Wednesday, 29 September 2010

Unitarianism - A Pick-n-Mix Faith

Post by Graham.

I was reminded,watching Chief Rabbi Lord Jonathan Sachs in conversation with the philosopher Alain de Botton on TV recently, of what Yewtree had said sometime ago in response to one of my earlier blogs:that heresy is not something bad at all. Lord Sachs, a man whom I like and greatly admire, spoke in a kindly but derogatory way of `pick and mix` faith, which in his eyes had little value.

De Botton had mentioned Unitarianism and obviously Lord Sachs associated our beliefs with such a faith. He mentioned the etymological meaning of heresy which is `believing what you choose`. The more I thought about this and consulted Yewtree`s comments again, the more I thought there was nothing at all wrong in this.

Religious leaders of the Judaeo-Christian tradition are always referring to free-will and what a great gift from God this is. What, then, am I doing other than exorcising this amazing gift in choosing to adopt some aspects of Christianity and in rejecting others ? I just don`t wish to opt for one particular faith and bne constrained by its dogma and doctrine but wish to be free to reject some aspects of religion I find unacceptable, wherther it be something written in the aBible or a code of practice that a particular church adopts.

If being a heretic means thinking for myself and believing what I think is right and prioper and not what others have told me to believe, so be it-I`m a heretic.


  1. In so far as I don't believe that Jesus was the only begotten Son of God, I suppose I'm a Heretic in the eyes of mainstream Christianity, but as a believer in an 'undefinable' God ( ie a greater power than us Humans) and as a follower (as best as I can) of the teachings of Jesus, then I can describe myself as a Unitarian Christian. This is not 'Pick & Mix' but equally, I can still draw on profound insights from other faiths which resonate with me as a 'free thinker'.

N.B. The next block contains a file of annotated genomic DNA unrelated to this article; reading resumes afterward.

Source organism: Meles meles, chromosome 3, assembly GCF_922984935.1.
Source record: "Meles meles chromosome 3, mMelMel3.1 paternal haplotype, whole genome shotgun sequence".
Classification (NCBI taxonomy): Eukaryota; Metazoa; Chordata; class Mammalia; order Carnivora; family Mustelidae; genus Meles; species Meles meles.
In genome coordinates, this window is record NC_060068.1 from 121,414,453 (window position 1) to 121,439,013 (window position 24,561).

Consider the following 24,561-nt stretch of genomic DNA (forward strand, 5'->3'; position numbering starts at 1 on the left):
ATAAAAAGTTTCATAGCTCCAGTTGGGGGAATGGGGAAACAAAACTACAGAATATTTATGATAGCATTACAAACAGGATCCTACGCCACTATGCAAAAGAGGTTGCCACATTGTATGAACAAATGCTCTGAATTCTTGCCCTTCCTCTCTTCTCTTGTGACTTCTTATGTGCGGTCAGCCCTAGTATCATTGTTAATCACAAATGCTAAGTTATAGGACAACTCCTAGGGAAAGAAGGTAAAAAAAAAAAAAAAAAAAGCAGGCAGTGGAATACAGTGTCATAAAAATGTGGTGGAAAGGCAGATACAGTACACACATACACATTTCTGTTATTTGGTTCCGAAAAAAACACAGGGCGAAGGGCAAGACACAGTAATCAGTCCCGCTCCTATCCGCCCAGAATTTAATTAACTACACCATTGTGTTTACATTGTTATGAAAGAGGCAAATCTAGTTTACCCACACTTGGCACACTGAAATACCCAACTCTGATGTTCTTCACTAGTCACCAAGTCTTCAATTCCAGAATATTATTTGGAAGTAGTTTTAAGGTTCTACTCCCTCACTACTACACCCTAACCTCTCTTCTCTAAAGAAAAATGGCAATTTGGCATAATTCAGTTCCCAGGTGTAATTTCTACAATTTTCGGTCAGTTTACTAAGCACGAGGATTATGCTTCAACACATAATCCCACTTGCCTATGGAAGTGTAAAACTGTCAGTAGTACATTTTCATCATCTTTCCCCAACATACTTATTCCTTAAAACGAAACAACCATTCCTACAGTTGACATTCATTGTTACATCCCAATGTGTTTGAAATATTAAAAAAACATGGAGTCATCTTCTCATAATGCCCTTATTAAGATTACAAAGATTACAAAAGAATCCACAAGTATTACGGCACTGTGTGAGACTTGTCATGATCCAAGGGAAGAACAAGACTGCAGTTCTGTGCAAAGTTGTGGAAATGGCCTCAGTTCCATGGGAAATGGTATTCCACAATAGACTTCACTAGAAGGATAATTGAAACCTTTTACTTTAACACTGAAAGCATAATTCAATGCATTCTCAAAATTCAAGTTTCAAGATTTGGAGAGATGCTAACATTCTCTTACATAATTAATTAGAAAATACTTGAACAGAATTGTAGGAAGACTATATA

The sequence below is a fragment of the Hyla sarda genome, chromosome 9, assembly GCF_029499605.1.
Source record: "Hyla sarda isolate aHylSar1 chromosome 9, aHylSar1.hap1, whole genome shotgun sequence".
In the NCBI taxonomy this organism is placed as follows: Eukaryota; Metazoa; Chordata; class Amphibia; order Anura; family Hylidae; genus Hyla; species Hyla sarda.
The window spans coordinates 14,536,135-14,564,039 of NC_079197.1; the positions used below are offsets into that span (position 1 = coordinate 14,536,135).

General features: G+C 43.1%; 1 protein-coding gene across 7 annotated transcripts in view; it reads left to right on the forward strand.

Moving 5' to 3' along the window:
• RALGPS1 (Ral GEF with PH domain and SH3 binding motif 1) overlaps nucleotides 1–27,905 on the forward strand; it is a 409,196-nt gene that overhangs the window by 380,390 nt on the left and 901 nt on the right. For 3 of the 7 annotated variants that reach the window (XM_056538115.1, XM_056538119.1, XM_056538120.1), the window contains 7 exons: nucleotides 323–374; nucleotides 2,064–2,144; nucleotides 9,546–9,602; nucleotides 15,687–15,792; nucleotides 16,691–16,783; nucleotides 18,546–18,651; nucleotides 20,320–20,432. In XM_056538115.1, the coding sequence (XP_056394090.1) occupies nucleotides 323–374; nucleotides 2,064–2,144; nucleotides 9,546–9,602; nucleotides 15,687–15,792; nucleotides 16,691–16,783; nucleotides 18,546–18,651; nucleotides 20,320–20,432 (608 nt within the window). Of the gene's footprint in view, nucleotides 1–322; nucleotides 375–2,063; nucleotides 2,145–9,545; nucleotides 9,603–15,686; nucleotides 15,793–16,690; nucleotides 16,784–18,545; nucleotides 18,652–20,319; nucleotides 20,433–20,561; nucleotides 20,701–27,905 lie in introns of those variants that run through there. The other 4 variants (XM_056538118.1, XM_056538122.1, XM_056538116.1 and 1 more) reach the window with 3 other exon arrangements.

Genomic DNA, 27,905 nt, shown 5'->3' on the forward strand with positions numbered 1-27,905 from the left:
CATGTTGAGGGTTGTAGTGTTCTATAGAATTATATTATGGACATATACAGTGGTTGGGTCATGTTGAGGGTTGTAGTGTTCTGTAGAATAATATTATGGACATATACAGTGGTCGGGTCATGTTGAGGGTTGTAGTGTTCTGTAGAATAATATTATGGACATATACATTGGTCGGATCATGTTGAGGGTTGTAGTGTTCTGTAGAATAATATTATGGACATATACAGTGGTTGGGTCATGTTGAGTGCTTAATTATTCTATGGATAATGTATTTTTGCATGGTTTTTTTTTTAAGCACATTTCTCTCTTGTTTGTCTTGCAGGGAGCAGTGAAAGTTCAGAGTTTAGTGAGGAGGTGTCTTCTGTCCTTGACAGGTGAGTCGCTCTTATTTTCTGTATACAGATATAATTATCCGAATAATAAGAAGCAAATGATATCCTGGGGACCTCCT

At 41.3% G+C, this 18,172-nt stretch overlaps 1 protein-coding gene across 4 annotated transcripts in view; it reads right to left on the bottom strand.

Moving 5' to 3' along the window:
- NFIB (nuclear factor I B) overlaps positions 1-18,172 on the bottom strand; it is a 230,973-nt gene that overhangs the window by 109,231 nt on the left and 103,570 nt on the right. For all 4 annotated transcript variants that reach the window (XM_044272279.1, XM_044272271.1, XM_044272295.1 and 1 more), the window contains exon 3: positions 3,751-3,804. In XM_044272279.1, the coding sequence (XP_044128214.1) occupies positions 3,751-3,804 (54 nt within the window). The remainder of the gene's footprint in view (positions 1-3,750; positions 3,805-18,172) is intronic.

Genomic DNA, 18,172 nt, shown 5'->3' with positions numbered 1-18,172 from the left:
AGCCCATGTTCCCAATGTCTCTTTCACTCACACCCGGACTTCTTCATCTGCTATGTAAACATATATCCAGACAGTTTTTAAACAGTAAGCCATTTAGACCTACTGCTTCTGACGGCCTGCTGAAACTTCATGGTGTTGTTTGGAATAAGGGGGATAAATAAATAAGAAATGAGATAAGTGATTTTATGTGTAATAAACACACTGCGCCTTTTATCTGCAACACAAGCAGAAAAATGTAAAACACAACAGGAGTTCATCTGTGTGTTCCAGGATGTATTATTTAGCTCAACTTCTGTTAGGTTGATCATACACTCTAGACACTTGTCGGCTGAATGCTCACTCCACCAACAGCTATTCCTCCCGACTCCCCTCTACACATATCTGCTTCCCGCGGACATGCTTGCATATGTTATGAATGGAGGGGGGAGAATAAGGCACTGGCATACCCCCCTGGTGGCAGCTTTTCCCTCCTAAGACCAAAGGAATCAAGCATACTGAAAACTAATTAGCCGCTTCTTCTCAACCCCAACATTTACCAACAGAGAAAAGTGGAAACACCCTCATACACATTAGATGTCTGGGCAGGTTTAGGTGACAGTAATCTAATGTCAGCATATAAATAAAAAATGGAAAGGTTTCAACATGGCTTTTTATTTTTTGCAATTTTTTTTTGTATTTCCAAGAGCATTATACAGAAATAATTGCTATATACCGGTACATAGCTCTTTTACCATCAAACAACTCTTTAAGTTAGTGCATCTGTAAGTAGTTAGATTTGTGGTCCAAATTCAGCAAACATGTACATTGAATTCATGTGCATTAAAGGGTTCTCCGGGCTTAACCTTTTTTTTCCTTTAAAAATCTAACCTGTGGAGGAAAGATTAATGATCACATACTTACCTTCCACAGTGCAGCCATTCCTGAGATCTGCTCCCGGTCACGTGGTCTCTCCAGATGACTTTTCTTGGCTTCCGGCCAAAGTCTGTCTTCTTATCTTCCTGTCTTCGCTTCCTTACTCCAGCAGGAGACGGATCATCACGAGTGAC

2. The serious problem with the pick & mix approach in religion is that it can very soon descend into self worship. "I happen to like this so I believe in it and do it, I happen to dislike this so I don't believe in it and don't do it." This approach can stifle growth as a person never moves beyond what he or she is at any given moment. I too reject the traditional orthodox Christian beliefs in Jesus' divinity, atonement etc. But I do regard Jesus' teachings as being a true reflection of God's will, not because they necessarily suit my desires, but because I believe them to be true. There are things that I believe that I wish were not true because my life would be more fun if they were not. But I am bound by them because my conscience says that they are the will of my Creator. And ironically obeying the voice of conscience brings a deep satisfaction and happiness. I do not believe that this is picking & choosing and I am sure the overwhelming majority of Unitarians in the past would think likewise, but just as FreeSpirit said, this does not preclude someone from the ability to be open to profound insights offered by other faiths.

  3. Hang on you two ! - how do you explain 1) The Virgin Birth,2) The Miracles of Jesus,3)The Empty Tomb, 4)The Resurrection,5)The Ascension ???
    Surely the Bible is not telling us a load of porkies ???